Andrew Hill: Smokestack
Andrew Hill (piano)
Smokestack ((Blue Note 832097)
Recorded: Englewood Cliffs, NJ, December 13, 1963
Rating: 100/100 (learn more)
This is one of my favorite albums of all time, of any artist, on any instrument. It takes Richard Davis and Roy Haynes, who rounded out the trio on Black Fire from a month before, and augments it with a second bass player, who becomes a kind of X factor. It frees Richard Davis to orbit the group, rather than anchoring it, and Eddie Khan, it seems, ends up taking more of the traditional bass player role. Thereís something so powerful about the driving rhythmic vortex, the rhythms spiraling around each other, between Haynes and Richard Davis and Eddie Khan. Eddie Khan is playing this vamp, a clave pattern, driving the rhythm. If you were to notate it, it would be two dotted quarters and a quarter over the course of four beats, which is that classic Afro-Caribbean rhythm thatís ubiquitous in American music. But then, what Richard Davis does across that is a warped version of that pattern, which tumbles across the barlines. So what Eddie Khan is doing fits squarely in the bar, while Richard Davis reaches past it. You get this very sharp rhythmic relationship, like a high harmonic relationship, if that makes sense.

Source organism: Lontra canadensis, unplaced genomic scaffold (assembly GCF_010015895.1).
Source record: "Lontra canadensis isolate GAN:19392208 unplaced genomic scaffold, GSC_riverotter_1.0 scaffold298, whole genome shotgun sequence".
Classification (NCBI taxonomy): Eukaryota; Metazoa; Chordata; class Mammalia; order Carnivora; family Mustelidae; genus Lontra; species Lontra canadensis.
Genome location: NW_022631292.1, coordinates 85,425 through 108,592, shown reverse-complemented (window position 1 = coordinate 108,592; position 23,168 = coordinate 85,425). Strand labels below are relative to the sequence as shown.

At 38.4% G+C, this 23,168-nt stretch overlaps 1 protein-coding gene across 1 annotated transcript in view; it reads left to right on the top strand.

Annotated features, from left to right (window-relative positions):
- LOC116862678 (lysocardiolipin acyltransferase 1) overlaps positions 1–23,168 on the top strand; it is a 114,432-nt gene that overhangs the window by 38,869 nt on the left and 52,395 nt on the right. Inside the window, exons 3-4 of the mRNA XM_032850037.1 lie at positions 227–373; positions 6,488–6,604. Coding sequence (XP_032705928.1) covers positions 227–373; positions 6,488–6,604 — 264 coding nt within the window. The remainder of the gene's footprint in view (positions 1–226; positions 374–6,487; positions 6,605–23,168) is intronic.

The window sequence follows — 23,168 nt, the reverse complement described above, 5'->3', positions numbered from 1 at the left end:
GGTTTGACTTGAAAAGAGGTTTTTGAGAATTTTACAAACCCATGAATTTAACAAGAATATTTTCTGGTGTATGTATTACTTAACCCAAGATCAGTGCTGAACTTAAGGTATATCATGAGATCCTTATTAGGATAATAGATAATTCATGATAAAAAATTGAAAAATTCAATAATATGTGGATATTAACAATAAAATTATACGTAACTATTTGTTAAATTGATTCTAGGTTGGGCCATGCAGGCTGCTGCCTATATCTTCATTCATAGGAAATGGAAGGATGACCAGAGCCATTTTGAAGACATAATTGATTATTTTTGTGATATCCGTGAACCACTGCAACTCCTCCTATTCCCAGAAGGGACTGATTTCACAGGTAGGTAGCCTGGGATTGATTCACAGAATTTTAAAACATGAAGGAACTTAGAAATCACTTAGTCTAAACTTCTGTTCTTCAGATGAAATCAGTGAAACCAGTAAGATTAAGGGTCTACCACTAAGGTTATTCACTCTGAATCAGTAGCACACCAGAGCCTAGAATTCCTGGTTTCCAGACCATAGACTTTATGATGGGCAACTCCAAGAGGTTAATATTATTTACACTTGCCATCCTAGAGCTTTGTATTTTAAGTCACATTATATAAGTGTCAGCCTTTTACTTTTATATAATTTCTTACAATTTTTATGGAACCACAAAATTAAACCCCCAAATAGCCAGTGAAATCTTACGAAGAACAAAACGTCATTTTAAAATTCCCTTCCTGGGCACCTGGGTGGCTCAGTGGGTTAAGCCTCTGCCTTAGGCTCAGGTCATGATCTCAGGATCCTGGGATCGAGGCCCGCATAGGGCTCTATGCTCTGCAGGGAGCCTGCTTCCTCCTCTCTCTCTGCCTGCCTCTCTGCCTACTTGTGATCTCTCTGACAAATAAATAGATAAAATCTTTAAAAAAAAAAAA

Thereís an alternate take, and in the take that wasnít used, Eddie Khan is walking, while Richard Davis plays very much the same. When Eddie Khan is walking, the relationship between the two basses isnít quite as interesting. Itís simpler, and that seems to hold it back, compared to the intensity of the rhythmic space that they created in the take that was chosen. Then also, Roy Haynes is so playful. Itís not like heís just playing a square beat or anything like that. Heís playing interactively and as inventively as ever. This is some of my favorite examples of Roy Haynes on record, actually. Itís so alive. Then, too, the song itself has such majesty to it, such mystery. Itís a harmonic maze of its own. So the whole thing, with all these different rhythmic layers and the harmony being a progression that doubles over on itself. . . Itís like the whole thing is this massive polyphonic labyrinth. Itís incredible.
Reviewer: Vijay Iyer